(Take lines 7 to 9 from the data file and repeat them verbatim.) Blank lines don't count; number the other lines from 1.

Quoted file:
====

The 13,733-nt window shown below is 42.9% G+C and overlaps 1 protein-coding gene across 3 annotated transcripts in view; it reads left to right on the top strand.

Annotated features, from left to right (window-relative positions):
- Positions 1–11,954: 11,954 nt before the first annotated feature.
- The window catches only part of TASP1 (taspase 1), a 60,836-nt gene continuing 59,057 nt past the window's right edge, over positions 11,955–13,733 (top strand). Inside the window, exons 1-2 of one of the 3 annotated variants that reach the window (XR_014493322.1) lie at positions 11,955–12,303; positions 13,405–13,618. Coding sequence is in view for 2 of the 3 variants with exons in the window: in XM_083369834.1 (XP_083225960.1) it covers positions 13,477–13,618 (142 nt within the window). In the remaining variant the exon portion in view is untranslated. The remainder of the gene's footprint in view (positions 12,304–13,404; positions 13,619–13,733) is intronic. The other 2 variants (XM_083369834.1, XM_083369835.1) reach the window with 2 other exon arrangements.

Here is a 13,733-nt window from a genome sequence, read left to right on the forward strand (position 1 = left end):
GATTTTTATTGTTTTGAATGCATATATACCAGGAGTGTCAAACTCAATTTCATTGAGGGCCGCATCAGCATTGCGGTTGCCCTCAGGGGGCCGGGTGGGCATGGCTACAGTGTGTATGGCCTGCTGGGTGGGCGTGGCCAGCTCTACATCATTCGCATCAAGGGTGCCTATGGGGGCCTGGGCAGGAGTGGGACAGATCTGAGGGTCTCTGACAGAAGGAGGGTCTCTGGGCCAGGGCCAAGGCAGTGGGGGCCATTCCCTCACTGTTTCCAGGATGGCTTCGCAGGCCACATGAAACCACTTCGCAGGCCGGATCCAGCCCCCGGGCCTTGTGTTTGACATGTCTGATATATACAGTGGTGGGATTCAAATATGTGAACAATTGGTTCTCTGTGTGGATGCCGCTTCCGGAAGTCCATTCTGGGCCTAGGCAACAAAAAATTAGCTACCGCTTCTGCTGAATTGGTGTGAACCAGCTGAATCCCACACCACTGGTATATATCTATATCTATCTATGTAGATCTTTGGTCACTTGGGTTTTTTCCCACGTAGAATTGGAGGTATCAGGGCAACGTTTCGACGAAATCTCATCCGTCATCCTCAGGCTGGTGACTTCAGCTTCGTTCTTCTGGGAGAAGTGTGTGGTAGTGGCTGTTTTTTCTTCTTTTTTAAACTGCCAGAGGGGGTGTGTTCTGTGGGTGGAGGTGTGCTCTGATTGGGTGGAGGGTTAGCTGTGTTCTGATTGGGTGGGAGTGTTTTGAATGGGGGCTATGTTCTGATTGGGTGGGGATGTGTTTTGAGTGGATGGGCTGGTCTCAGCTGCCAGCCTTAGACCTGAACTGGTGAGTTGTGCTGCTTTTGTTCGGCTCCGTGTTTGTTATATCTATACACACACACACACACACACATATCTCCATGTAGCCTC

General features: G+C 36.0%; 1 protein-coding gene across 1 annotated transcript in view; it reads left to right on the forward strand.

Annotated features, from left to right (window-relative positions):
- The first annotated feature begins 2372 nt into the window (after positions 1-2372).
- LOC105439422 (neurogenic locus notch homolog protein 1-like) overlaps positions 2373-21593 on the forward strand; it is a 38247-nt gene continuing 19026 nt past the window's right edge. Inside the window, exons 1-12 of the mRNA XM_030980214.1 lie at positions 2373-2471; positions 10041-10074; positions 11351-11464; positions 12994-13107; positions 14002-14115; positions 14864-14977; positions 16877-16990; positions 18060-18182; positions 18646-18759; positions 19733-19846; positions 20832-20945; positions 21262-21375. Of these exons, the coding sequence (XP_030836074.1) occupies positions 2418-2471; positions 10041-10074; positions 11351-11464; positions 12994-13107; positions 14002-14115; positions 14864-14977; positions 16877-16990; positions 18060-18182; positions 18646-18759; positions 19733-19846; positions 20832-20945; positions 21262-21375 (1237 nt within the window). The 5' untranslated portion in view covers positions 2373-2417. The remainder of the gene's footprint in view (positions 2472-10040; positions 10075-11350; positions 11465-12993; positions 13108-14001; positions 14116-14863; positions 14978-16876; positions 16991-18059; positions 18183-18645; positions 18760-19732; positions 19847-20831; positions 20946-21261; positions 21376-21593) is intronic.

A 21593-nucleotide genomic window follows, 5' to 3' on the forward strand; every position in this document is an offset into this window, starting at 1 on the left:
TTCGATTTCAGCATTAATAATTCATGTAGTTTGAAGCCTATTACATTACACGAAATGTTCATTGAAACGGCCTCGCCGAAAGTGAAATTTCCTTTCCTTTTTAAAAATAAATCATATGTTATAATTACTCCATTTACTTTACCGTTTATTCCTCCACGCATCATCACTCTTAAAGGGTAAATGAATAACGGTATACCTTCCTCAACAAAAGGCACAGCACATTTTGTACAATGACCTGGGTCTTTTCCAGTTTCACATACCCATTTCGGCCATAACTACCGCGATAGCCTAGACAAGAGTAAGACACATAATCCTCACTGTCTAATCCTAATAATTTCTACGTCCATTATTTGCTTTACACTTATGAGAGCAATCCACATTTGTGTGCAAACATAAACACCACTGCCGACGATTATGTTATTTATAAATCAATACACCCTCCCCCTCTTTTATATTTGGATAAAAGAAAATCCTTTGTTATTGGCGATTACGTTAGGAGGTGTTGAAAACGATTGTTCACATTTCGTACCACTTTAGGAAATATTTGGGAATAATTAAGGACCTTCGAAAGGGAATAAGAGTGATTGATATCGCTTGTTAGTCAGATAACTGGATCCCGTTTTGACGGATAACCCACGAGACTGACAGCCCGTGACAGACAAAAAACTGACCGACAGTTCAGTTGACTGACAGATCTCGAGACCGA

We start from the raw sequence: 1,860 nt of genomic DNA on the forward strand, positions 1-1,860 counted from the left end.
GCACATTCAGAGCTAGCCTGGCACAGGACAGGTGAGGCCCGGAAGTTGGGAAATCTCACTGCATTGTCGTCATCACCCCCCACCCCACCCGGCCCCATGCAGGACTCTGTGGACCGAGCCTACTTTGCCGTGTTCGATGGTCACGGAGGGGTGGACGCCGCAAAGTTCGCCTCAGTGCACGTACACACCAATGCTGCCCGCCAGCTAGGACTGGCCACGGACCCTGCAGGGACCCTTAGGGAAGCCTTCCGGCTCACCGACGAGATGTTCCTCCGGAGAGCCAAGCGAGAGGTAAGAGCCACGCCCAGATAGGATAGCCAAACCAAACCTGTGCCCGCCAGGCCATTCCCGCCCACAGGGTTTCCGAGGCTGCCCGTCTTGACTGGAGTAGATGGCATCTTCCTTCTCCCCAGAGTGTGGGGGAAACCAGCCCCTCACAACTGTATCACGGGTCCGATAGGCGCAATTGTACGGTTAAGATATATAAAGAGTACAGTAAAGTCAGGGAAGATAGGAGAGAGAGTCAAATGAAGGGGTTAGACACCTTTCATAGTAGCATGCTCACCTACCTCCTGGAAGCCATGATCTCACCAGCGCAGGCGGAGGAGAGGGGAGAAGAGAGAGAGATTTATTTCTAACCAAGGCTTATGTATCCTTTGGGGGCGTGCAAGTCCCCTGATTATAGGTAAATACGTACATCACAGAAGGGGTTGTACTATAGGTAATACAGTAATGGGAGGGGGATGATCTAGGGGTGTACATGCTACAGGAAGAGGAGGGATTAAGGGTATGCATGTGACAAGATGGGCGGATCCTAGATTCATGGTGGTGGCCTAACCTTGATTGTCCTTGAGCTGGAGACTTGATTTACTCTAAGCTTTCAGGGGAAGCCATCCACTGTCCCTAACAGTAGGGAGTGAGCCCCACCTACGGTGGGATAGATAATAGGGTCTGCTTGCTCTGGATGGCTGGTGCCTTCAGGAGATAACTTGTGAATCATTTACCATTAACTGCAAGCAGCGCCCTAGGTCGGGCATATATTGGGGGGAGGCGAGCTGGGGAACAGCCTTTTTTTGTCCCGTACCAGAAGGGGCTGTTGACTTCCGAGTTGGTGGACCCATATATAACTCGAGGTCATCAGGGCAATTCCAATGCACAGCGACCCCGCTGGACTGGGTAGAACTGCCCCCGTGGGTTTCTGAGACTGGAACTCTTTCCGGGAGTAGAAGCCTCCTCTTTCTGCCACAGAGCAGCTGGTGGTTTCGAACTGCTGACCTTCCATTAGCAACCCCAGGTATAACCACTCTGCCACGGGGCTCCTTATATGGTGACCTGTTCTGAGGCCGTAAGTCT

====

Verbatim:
General features: G+C 36.0%; 1 protein-coding gene across 1 annotated transcript in view; it reads left to right on the forward strand.

Annotated features, from left to right (window-relative positions):
- The first annotated feature begins 2372 nt into the window (after positions 1-2372).